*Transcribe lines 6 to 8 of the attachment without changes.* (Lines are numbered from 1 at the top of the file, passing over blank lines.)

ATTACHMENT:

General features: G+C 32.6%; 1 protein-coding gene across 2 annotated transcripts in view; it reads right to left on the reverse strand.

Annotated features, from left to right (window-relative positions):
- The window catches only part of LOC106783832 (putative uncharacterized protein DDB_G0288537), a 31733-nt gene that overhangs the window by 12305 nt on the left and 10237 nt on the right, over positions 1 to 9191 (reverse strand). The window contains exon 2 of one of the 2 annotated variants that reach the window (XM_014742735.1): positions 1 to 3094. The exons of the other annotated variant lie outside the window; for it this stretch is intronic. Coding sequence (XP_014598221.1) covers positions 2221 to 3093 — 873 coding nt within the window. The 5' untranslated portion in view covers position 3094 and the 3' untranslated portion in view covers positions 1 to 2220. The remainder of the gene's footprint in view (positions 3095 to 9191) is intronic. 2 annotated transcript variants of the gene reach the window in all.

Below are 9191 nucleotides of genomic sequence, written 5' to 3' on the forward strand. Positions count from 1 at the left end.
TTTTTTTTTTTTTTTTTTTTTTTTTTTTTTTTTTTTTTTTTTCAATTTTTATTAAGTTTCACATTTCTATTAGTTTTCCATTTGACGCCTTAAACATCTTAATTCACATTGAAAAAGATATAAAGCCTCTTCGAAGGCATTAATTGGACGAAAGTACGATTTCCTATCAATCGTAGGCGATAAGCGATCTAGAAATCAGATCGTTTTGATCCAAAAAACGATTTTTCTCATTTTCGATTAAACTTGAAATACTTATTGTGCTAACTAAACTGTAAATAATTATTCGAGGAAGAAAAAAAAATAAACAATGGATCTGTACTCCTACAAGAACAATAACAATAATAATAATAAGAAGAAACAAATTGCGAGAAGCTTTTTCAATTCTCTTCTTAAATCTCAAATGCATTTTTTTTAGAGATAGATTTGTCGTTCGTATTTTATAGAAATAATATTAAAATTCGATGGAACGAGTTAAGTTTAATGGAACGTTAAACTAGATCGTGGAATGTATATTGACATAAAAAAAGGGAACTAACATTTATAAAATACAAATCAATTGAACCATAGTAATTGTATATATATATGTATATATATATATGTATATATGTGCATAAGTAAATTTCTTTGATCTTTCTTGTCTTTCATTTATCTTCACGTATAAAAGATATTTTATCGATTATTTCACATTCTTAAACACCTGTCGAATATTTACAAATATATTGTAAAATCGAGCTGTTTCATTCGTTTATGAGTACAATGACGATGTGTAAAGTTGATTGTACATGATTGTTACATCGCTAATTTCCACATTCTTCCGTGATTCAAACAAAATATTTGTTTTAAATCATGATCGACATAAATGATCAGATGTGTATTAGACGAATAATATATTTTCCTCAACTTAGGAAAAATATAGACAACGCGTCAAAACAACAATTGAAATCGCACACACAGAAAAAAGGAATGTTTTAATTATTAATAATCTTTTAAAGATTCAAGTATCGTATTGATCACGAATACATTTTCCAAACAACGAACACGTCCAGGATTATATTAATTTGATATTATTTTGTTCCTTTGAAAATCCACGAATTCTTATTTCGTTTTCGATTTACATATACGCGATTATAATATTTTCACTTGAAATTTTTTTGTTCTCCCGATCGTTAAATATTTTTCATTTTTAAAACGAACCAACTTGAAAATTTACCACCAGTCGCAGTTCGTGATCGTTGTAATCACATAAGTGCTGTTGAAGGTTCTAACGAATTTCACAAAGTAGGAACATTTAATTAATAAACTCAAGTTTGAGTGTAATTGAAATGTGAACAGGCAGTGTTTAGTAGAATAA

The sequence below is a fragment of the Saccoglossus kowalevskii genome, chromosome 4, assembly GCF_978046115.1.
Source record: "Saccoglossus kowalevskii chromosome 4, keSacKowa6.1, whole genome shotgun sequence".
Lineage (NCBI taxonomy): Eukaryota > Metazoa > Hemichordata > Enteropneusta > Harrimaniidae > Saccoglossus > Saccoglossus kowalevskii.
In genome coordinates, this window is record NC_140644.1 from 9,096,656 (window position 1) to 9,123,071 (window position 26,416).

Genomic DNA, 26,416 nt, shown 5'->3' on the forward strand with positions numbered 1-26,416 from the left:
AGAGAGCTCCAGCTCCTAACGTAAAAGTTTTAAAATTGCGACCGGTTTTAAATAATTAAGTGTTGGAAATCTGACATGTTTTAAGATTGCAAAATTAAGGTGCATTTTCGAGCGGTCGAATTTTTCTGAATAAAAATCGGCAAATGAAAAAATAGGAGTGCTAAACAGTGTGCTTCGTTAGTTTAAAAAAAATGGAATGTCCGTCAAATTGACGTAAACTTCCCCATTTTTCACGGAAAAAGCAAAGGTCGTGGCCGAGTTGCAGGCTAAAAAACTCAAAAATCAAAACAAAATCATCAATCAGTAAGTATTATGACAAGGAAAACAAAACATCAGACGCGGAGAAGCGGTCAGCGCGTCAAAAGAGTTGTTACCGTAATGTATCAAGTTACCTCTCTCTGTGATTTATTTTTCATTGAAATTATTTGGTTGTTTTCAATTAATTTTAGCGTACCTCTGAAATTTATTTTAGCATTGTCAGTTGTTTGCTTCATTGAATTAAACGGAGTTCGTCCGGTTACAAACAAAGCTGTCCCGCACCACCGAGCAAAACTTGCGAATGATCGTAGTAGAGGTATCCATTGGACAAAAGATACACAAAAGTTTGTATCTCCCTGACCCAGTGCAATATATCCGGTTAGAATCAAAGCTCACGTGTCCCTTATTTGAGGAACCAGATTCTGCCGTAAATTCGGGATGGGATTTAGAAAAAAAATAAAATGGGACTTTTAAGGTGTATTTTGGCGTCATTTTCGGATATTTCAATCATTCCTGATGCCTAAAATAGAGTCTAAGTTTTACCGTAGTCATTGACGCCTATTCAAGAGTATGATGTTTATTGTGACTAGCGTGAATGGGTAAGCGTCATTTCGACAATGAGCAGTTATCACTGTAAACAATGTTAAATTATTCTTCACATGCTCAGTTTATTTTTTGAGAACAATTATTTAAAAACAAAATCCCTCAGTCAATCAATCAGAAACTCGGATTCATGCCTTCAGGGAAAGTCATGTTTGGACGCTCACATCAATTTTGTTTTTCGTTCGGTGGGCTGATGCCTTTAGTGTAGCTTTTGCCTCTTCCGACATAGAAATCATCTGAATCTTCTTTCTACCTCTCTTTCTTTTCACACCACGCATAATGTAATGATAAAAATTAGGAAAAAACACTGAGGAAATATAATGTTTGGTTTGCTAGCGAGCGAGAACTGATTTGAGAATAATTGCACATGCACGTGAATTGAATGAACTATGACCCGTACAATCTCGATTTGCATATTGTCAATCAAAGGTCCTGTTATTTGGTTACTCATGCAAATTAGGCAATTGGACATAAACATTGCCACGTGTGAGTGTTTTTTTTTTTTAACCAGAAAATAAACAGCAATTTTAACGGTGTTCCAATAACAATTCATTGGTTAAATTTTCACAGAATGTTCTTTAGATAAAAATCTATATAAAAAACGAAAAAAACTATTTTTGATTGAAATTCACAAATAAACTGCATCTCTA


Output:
The sequence below is a fragment of the Saccoglossus kowalevskii genome, chromosome 4, assembly GCF_978046115.1.
Source record: "Saccoglossus kowalevskii chromosome 4, keSacKowa6.1, whole genome shotgun sequence".
Lineage (NCBI taxonomy): Eukaryota > Metazoa > Hemichordata > Enteropneusta > Harrimaniidae > Saccoglossus > Saccoglossus kowalevskii.